For those of you who don’t know, I take a lot of brain pills to help me do things like get to sleep, stay asleep, and make it through a single day without curling into a ball and quietly weeping. I used to get those brain pills at Walgreen’s. No longer. Here is a comment I submitted via the Walgreen’s website. The poor assistant manager of the local store had to call me. I was nice to her, but let her know that I wouldn’t be back.
To Whom It May Concern:
I have approximately one month’s worth of Walgreen’s-purchased prescription medication remaining (that much solely because I just purchased it tonight), and it is the last that I will ever take. I have been a Walgreen’s customer for over twenty years - for longer than I can remember -ever since corporate pharmacies drove the small pharmacy in my neighborhood out of business and my parents began purchasing my prescriptions and other drug store-type items at Walgreen’s. I’m a member of the Walgreen’s loyalty program, and, due to my medical conditions, earn generous rewards as I refill my many prescriptions.
However, after tonight’s refills (3 of them, one for a name-brand drug [I don’t know if name-brand drugs have higher profit margins for pharmacies, but I suspect that they might]), I’ll never use a Walgreen’s pharmacy again, despite their ubiquity and generally satisfactory service.
Tonight, when I got home and opened the envelope that contained two of my prescriptions, I was alarmed to find an “informational” pamphlet about a THIRD drug, for which I do not have a prescription. Initially I thought that I might have been given the wrong medication, but the labels on the bottles were correct. Just as I was about to consult the internet to get physical descriptions of the pills I was supposed to take, I noticed a line at the top of the pamphlet for Abilify (the drug I don’t take): “ATTENTION: This is information about the product featured in the leaflet, NOT your prescription medication.”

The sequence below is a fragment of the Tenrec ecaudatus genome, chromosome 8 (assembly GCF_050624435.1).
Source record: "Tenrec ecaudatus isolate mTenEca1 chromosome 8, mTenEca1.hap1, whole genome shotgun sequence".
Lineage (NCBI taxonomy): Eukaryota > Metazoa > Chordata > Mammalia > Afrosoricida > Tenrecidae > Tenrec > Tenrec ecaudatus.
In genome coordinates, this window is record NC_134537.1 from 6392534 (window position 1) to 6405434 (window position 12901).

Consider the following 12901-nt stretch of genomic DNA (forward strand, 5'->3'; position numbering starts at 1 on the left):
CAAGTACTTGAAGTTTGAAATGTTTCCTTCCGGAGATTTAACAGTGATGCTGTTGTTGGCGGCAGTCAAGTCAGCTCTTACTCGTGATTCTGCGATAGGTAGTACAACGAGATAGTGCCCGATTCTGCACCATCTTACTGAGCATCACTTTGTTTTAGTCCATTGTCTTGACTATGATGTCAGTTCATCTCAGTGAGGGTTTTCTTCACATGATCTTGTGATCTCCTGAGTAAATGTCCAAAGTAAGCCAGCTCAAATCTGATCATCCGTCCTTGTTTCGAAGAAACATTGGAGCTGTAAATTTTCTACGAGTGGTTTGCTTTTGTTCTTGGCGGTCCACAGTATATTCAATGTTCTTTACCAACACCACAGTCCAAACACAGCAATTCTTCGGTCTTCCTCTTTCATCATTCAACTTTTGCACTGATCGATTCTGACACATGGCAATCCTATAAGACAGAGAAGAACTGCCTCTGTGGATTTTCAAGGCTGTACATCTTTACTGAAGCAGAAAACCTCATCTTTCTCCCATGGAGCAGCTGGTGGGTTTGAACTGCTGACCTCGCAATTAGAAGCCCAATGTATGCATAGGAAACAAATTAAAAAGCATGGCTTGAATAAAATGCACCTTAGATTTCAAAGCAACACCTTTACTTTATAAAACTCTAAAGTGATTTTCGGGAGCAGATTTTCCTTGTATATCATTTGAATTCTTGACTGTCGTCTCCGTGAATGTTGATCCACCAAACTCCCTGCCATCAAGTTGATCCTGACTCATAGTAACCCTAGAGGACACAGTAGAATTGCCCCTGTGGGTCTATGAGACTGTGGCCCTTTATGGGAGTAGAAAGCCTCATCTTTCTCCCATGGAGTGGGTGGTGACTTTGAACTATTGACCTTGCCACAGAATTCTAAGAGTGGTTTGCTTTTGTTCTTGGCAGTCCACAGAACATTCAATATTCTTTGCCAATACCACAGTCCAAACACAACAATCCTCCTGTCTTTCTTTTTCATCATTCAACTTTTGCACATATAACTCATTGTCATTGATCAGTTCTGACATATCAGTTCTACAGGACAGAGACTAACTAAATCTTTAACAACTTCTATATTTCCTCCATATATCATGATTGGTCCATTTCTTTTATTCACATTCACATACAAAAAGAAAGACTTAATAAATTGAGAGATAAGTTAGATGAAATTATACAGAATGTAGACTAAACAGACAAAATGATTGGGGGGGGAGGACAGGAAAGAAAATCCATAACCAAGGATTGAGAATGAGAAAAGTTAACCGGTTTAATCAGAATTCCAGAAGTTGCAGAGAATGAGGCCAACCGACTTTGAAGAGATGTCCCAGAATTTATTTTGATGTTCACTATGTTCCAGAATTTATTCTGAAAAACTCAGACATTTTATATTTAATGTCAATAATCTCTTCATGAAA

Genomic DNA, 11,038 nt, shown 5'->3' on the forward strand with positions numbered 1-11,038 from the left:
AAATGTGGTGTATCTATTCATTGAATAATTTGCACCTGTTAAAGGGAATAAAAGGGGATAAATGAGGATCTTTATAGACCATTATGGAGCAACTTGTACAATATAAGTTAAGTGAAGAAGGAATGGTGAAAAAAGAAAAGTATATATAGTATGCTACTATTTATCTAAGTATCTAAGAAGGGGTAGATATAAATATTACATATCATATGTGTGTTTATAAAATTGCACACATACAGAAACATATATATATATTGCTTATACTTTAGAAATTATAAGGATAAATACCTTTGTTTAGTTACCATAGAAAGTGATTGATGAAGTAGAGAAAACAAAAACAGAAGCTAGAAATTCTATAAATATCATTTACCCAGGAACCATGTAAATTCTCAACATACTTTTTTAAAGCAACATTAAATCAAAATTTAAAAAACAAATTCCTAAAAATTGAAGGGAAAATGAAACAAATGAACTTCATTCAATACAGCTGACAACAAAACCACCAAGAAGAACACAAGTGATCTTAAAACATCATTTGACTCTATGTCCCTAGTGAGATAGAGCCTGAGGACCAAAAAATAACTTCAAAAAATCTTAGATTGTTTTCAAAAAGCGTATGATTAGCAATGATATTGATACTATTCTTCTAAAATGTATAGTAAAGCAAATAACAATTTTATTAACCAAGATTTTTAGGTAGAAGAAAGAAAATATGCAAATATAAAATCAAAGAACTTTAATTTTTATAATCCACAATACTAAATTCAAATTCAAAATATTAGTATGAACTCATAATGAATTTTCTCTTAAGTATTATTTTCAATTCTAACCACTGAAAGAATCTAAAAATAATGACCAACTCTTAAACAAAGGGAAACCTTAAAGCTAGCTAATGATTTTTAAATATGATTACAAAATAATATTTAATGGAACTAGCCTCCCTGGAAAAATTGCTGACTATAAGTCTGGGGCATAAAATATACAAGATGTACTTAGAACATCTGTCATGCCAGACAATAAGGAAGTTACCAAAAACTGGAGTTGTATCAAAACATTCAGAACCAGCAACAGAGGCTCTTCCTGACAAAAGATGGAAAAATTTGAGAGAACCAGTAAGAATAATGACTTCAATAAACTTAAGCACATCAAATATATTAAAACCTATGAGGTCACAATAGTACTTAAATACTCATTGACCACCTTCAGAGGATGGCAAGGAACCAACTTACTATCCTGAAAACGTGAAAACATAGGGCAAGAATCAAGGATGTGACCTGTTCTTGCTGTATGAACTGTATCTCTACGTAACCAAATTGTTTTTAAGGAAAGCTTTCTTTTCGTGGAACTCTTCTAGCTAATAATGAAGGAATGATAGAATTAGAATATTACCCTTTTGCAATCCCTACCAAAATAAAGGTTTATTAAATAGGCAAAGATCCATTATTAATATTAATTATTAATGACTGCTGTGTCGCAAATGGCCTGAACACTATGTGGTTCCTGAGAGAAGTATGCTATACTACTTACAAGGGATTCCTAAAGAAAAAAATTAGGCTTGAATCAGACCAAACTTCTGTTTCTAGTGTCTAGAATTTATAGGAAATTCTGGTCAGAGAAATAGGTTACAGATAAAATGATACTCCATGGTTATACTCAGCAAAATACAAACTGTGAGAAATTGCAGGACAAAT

I immediately recognized the pamphlet for what it was: targeted advertising, based on the information my doctors and I had provided Walgreen’s, in confidence, so that your company could fill my prescriptions. I called the store where I had filled the scripts, and the pharmacy worker was kind and honest enough to admit that, yes, it was an ad. Let me put this simply: if I need to take Abilify, my doctor will prescribe it for me. I’m not a paranoid privacy crusader, and I recognize that we live in an age of micro-targeted advertising based on our shopping habits, web browsing, and magazine subscriptions. But the idea of a corporation using my private medical information to slip an advertisement for a prescription drug in with bottles of my OTHER prescription drugs is beyond what I will tolerate.
I’m sure that the manufacturer of Abilify is paying Walgreen’s enough that the loss of one customer, or even a handful of them, will not make the partnership a unprofitable one, and I realize that this email is a metaphorical shout into the gaping void of corporate ethical nonchalance. But I thought it was important for someone, even a poorly-paid, non-unionized, and almost certainly alarmingly exploited email screener, to know that Walgreen’s slatternly policy of targeting ads to its customers based on the medical information they provide in confidence has cost the company a loyal customer.
Walgreen’s doesn’t care, because Walgreen’s will make more money from the maker of Abilify than even I, a truly exceptional consumer of prescription medications, if I do say so myself, will ever pay its pharmacy. I am acutely aware of that. But, damn it, I’ve had three drinks and that is enough to get my void-yelling juices flowing, so here it is. Goodbye, Walgreen’s. I’m off to find a local pharmacy, keep my co-pays in my city, and not have my personal information whored out to other slavering corporate pimps.
Please feel free to contact me with any questions or concerns.
All the best,